Chili Bowl was a southern-California chain of restaurants whose buildings were shaped like chili pots. This is an example of mimetic architecture (sometimes called programmatic or vernacular architecture): buildings shaped as things. Jim Heimann offers a concise history of the Chili Bowl in his book, California Crazy & Beyond:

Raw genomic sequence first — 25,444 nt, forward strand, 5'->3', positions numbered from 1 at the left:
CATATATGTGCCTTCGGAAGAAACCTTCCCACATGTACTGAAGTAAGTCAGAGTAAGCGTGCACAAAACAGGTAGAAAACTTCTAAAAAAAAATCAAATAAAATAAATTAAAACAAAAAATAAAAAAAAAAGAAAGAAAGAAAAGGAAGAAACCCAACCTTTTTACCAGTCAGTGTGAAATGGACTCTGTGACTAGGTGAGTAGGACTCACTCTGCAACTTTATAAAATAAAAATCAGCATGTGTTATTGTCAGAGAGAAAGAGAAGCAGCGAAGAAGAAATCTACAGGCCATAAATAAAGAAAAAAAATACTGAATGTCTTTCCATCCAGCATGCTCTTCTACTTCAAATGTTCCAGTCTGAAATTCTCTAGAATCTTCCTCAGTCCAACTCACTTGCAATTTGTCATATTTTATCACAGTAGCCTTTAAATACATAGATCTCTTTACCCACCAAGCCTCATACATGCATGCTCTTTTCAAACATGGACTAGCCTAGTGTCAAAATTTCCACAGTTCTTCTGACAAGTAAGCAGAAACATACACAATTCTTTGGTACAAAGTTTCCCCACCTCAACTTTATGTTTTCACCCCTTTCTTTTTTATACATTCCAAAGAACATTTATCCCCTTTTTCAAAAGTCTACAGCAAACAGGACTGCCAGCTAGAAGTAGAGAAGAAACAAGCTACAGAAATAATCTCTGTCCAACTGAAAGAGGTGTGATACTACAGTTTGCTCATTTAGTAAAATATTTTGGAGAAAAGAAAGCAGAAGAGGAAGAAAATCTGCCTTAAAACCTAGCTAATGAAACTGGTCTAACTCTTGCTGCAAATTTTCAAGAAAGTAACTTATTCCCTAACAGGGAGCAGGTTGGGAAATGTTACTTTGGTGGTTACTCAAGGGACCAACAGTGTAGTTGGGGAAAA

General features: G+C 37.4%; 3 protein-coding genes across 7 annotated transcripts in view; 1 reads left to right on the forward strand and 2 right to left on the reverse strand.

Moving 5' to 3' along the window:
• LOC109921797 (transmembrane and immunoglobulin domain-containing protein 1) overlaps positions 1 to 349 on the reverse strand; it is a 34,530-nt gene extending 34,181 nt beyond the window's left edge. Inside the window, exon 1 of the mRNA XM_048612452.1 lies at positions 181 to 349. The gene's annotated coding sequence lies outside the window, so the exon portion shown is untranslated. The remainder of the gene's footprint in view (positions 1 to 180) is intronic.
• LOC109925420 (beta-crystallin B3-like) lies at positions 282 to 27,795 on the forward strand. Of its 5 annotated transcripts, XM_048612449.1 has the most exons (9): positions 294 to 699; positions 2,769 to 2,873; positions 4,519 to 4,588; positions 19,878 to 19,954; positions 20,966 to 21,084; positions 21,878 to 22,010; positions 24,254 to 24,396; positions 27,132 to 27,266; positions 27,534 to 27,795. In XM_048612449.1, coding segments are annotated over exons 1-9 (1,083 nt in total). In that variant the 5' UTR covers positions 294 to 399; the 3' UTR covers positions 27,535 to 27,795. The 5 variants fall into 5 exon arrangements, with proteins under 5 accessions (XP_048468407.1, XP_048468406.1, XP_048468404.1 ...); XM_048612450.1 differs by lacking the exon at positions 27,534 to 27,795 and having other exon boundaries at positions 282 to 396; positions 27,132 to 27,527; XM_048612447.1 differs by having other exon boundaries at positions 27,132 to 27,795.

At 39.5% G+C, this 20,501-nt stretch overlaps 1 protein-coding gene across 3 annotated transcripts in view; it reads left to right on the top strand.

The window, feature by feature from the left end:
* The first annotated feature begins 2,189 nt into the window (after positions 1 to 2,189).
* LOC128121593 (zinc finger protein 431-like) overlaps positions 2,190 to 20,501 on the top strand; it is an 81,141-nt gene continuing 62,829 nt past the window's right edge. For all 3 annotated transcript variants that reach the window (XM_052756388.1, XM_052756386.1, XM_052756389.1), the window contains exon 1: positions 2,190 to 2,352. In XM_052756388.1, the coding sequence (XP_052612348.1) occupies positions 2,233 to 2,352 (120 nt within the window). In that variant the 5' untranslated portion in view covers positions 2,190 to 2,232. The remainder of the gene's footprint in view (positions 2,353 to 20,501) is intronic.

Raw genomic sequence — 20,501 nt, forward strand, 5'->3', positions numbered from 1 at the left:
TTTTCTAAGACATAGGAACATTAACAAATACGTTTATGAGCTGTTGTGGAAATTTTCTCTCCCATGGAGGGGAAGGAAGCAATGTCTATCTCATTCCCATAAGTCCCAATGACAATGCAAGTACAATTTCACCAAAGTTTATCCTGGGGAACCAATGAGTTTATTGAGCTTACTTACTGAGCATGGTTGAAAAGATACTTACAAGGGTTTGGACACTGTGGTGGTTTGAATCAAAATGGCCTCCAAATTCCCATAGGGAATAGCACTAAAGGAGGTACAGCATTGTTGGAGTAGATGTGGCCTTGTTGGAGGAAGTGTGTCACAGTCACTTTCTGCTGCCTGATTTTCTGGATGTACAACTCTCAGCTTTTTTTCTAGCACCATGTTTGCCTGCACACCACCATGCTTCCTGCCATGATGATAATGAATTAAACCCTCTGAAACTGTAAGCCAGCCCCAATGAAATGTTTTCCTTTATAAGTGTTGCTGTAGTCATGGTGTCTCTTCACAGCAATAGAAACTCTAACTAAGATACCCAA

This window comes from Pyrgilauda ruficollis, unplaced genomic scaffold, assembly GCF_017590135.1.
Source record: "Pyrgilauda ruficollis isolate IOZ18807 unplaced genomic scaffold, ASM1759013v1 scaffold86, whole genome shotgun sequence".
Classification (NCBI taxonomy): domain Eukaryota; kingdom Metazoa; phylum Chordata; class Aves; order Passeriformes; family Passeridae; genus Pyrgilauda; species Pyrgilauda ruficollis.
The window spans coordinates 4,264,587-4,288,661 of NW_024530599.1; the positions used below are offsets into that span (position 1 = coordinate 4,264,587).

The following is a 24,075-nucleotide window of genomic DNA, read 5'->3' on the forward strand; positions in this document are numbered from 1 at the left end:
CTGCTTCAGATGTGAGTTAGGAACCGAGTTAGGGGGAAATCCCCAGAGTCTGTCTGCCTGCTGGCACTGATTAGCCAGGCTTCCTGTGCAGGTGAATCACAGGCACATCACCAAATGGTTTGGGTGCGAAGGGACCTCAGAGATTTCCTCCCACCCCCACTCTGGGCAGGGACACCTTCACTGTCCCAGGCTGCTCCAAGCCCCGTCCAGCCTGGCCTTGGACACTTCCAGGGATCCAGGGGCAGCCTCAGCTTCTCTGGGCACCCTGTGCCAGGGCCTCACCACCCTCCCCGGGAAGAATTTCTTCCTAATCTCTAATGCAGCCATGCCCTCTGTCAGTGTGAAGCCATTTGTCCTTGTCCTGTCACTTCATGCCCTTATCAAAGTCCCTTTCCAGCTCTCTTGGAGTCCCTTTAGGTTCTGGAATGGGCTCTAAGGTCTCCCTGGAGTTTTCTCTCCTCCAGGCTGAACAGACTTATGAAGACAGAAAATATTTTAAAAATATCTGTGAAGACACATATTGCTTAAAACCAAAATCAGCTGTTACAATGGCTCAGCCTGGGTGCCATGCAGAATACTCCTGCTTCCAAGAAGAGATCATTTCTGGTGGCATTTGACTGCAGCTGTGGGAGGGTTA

Chili Bowl owner Arthur Whizin [ed. note: Oh that name] was the consummate programmatic entrepreneur. Starting in 1931 Whizin managed to open several Chili Bowls a year, completing twenty-three within a decade. His popular cafes had a loyal following and to further promote them he sponsored a baseball team, raffled rides on the Chili Bowl airplane, and advertised his restaurants on a speedboat which crossed the Catalina Channel laden with Fanchon and Marco showgirls. (p. 64)The back of this matchbook cover illustrates Whizin's pride in the design of his buildings, warning all would-be copy-cats, "building design protected." Despite the initial success of the chain, though, Chili Bowl could not survive the economic hard times wrought by World War II. Those few Chili Bowls that survived now have been repurposed; one is a rib joint. The other sells noodles.
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